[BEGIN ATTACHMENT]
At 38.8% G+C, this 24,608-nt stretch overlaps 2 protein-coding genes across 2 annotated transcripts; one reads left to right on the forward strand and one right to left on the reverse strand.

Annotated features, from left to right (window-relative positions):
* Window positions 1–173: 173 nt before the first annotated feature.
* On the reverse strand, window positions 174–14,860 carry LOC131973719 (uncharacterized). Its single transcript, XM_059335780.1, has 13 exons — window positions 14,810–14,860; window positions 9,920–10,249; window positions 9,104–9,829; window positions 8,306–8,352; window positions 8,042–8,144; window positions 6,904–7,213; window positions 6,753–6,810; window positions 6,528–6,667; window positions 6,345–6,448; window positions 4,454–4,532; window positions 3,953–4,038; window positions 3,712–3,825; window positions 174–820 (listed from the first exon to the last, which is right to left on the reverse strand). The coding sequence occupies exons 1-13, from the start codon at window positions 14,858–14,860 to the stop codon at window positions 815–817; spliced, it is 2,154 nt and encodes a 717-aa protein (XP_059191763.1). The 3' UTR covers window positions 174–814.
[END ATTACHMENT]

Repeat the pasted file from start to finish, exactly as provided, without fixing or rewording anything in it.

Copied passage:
At 38.8% G+C, this 24,608-nt stretch overlaps 2 protein-coding genes across 2 annotated transcripts; one reads left to right on the forward strand and one right to left on the reverse strand.

Annotated features, from left to right (window-relative positions):
* Window positions 1–173: 173 nt before the first annotated feature.
* On the reverse strand, window positions 174–14,860 carry LOC131973719 (uncharacterized). Its single transcript, XM_059335780.1, has 13 exons — window positions 14,810–14,860; window positions 9,920–10,249; window positions 9,104–9,829; window positions 8,306–8,352; window positions 8,042–8,144; window positions 6,904–7,213; window positions 6,753–6,810; window positions 6,528–6,667; window positions 6,345–6,448; window positions 4,454–4,532; window positions 3,953–4,038; window positions 3,712–3,825; window positions 174–820 (listed from the first exon to the last, which is right to left on the reverse strand). The coding sequence occupies exons 1-13, from the start codon at window positions 14,858–14,860 to the stop codon at window positions 815–817; spliced, it is 2,154 nt and encodes a 717-aa protein (XP_059191763.1). The 3' UTR covers window positions 174–814.